Roger Federer vs. Lukas Lacko: Score and Recap from 2014 French Open

Tyler ConwayFeatured ColumnistMay 25, 2014

PARIS, FRANCE - MAY 25:  Roger Federer of Switzerland returns a shot during his men's singles match against Lukas Lacko of Slovakia on day one of the French Open at Roland Garros on May 25, 2014 in Paris, France.  (Photo by Matthias Hangst/Getty Images)
Matthias Hangst/Getty Images

So far, so good in Roger Federer's quest for his second French Open championship.

The fourth-seeded Swiss had little trouble advancing past first-round opponent Lukas Lacko on Sunday, earning a 6-2, 6-4, 6-2 straight-set victory in 84 minutes.

Federer has now reached at least the second round in 44 consecutive Grand Slam tournaments. He has reached at least the quarterfinals at the French every year since 2004, though only one of those deep runs has resulted in triumph at Roland Garros.

Gastao Elias and Diego Sebastian Schwartzman face off later Sunday for the opportunity to oppose Federer in Round 2. Neither Elias nor Schwartzman, both relatively young players who advanced past French Open qualifying for the first time in their respective careers, has faced Federer before.

If his opening-round performance is any indication, the winner of that match will have his hands full.

Federer played a typically steady match, dominating with his first serve and breaking Lacko just enough to get the job done. With 89 percent of first-serve wins, seven aces and a serve that touched 200 kmh at one point, Federer was at certain points overpowering.

He barely broke a sweat in a dominant first set, striking 17 winners and getting through games in rapid succession. Between break points, quick serves and ripping forehands, Lacko barely had time to calm his nerves before being down a set. Federer finished him off 6-2 in only 24 minutes.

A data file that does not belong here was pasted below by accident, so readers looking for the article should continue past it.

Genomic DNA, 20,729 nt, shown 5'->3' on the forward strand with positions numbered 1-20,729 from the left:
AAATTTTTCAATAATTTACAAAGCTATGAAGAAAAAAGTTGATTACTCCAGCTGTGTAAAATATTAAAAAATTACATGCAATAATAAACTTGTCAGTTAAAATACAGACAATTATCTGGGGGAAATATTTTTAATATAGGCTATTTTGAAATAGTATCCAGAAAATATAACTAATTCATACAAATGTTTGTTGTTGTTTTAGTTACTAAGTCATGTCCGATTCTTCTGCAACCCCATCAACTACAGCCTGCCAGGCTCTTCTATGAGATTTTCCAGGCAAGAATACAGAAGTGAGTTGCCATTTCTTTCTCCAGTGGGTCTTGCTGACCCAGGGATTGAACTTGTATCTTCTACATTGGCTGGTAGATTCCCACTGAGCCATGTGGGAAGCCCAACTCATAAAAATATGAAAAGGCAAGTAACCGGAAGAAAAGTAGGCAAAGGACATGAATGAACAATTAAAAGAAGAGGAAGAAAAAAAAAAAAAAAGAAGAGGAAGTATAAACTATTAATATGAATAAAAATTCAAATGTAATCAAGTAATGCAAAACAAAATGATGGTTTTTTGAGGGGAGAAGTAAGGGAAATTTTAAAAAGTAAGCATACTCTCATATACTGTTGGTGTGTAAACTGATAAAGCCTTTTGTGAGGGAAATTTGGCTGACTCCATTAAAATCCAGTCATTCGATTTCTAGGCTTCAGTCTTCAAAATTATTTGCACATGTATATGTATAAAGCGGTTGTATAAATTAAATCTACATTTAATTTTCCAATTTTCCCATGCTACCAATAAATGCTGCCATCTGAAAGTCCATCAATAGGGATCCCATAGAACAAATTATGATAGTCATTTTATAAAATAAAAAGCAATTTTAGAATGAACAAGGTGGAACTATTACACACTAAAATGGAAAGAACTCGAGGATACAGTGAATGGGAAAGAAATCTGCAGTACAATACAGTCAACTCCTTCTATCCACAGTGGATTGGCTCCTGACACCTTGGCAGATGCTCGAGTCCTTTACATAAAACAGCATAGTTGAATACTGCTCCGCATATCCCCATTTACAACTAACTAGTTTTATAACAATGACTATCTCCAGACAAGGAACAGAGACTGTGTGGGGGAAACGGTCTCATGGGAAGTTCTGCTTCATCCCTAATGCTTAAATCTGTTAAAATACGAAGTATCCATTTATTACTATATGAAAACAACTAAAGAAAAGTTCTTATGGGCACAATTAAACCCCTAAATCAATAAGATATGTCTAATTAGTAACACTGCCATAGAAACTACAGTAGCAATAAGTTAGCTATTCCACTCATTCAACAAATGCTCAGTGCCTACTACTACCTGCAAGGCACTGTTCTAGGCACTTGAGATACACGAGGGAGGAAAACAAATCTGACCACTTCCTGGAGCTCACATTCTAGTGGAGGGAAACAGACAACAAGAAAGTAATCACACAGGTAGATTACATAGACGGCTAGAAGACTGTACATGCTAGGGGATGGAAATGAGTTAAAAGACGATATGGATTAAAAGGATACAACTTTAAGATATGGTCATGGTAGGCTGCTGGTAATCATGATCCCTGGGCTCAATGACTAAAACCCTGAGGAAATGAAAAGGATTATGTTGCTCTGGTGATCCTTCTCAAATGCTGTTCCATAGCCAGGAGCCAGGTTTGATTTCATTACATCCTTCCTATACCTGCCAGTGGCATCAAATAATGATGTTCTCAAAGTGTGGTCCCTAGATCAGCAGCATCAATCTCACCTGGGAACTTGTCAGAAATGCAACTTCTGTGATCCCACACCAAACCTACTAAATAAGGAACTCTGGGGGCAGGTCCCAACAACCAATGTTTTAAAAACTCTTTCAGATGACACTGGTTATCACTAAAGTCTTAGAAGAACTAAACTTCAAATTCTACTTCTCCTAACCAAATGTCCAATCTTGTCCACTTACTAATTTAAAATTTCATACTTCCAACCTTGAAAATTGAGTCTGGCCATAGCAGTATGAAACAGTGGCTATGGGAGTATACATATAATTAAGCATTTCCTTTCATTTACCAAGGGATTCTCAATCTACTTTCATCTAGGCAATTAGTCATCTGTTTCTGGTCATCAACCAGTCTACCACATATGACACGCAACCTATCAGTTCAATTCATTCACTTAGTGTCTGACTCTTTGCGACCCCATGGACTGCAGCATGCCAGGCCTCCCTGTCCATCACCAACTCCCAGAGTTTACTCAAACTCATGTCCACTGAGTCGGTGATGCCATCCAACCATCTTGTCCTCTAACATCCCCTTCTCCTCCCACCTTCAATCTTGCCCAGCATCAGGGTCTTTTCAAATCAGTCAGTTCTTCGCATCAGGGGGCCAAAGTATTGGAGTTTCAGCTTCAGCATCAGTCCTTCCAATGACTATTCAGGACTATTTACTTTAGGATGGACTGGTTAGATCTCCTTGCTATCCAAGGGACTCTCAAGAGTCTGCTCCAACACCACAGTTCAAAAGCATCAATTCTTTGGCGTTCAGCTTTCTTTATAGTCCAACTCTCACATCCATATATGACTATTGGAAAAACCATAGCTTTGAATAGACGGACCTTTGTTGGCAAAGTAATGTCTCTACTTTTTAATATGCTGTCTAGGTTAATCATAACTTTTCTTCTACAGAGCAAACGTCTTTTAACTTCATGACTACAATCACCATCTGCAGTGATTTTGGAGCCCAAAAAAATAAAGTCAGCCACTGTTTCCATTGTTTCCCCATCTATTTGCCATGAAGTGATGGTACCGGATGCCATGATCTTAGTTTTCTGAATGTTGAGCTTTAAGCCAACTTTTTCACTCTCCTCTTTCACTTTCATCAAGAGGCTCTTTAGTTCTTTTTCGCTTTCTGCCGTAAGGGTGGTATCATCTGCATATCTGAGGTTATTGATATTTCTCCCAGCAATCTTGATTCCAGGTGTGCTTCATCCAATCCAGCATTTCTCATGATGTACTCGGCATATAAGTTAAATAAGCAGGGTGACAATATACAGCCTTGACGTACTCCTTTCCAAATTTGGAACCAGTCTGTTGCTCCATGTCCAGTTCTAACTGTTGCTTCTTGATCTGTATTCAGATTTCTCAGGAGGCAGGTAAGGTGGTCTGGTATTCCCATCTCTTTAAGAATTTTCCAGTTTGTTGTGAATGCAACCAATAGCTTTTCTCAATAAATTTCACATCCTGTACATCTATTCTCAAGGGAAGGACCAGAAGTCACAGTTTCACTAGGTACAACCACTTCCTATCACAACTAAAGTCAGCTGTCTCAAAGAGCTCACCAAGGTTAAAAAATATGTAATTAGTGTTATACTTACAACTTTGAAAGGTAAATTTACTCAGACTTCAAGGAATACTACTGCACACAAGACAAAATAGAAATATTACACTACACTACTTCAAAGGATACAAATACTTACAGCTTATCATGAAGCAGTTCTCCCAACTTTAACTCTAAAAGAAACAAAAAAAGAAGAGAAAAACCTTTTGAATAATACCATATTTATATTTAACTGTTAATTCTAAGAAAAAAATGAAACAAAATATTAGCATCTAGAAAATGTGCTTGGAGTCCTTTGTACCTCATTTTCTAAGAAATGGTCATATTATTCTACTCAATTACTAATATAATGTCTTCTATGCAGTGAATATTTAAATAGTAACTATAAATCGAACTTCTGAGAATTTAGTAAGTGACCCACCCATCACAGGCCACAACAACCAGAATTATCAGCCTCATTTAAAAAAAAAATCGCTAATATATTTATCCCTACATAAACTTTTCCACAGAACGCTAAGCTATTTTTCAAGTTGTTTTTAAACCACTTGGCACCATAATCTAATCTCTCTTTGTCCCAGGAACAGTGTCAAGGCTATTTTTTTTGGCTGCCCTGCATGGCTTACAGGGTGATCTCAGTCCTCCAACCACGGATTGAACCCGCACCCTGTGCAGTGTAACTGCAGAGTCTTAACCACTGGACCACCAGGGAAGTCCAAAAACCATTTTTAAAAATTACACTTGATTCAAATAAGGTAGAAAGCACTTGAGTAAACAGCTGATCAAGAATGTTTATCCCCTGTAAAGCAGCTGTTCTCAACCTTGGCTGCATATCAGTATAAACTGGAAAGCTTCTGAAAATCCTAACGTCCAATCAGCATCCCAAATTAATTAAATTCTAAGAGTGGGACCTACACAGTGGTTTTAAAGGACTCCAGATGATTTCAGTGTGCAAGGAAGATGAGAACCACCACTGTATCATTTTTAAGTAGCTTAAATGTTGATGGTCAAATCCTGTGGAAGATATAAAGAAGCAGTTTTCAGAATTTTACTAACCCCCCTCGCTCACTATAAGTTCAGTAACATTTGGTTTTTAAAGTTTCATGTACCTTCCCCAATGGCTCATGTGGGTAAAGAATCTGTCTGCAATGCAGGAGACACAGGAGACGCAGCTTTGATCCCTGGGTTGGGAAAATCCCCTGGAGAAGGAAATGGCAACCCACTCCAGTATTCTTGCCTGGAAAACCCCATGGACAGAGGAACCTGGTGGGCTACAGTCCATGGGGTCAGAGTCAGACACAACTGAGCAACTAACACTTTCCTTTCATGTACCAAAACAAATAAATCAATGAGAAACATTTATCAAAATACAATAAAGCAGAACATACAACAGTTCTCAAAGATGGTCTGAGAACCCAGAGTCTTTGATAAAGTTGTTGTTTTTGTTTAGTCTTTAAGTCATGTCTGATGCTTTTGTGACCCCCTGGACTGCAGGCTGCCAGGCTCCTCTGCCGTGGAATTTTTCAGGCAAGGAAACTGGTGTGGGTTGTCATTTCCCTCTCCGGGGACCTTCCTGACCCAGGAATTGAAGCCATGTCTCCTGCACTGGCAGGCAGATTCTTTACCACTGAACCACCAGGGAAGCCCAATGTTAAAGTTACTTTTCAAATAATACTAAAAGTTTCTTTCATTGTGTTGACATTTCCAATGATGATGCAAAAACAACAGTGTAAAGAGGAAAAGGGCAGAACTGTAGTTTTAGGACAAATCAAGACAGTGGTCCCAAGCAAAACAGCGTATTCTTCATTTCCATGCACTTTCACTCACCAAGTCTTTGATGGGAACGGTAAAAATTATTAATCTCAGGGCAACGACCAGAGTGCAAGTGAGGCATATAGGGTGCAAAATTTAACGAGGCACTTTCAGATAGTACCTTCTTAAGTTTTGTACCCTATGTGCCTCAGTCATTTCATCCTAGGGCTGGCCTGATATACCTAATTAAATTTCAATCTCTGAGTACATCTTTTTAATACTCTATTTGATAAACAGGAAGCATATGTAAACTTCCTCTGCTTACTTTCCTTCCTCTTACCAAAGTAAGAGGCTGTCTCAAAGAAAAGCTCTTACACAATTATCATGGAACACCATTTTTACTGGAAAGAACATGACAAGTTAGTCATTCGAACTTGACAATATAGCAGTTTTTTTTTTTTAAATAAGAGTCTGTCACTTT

Darko Vojinovic/Associated Press

Lacko, 26, calmed down and battled back in the second. Though he shot himself in the foot with a frustrating double fault, Lacko refused to press himself and actually put Federer in a few difficult spots—particularly on the second serve. Typically a place where unheralded players get taken advantage of, Lacko won 71 percent of his second serves in the set and managed to be broken just once.

But that was more than enough for Federer, who never even came particularly close to ceding serve. Another three aces helped Federer recover from nine unforced errors to take it 6-4, as it became apparent the only way Lacko could come back was via miracle or injury.

Neither happened.

Federer came out with a clear sense of the moment in the third, like a rabid dog sensing his prey was near the end. He came crashing to the net for easy winners, continued his dominant serve and took advantage of every mistake from his opponent. Lacko, pressing a bit with his tournament life on the line, double-faulted four times as he allowed Federer two breaks en route to a 6-2 capper.

Darko Vojinovic/Associated Press

Lacko has now lost in Round 1 in five straight Grand Slam tournaments. His only other prior match with Federer came at the 2011 Australian Open, where the Swiss also had little trouble in a straight-set win.

At that time, many were beginning to consider Federer on the downslope of his career. Now, he's among the favorites at the French Open after a renaissance-like start to 2014. Federer only has one calendar title this season but has played with a newfound confidence after a lost 2013 campaign. With a new coach and a bigger racket as part of his routine, Federer came into Roland Garros as comfortable as he has been in a long time.

Darko Vojinovic/Associated Press

"That racquet gives me more power and makes it easier," Federer told reporters prior to the match. "I have more margin because it's a bigger racquet, and also on my backhand when I topspin it's better, and when I slice or I put a lot of effect on the ball, sometimes the ball flies a little bit."

The true challenge for Federer will come later in the event. Few expect him to have any trouble with Elias or Schwartzman, and Federer has been a borderline lock for the quarterfinals at any Grand Slam for a decade.

Christopher Clarey of The New York Times noted Federer's almost unparalleled longevity:

His semifinals run at the Australian Open re-entered him into the conversation as a tertiary contender to Rafael Nadal and Novak Djokovic. Though the French Open has largely been his worst major event as a pro, the bigger racket might just be the thing to put him over the edge. He likely won't be tested until at least the quarterfinals, and avoiding Nadal's side of the bracket was a win in and of itself.

Few concrete takeaways can come from someone of Federer's stature beating someone like Lacko. It's just the clearest sign yet that, even at age 32, no one can quite write off Roger Federer just yet.


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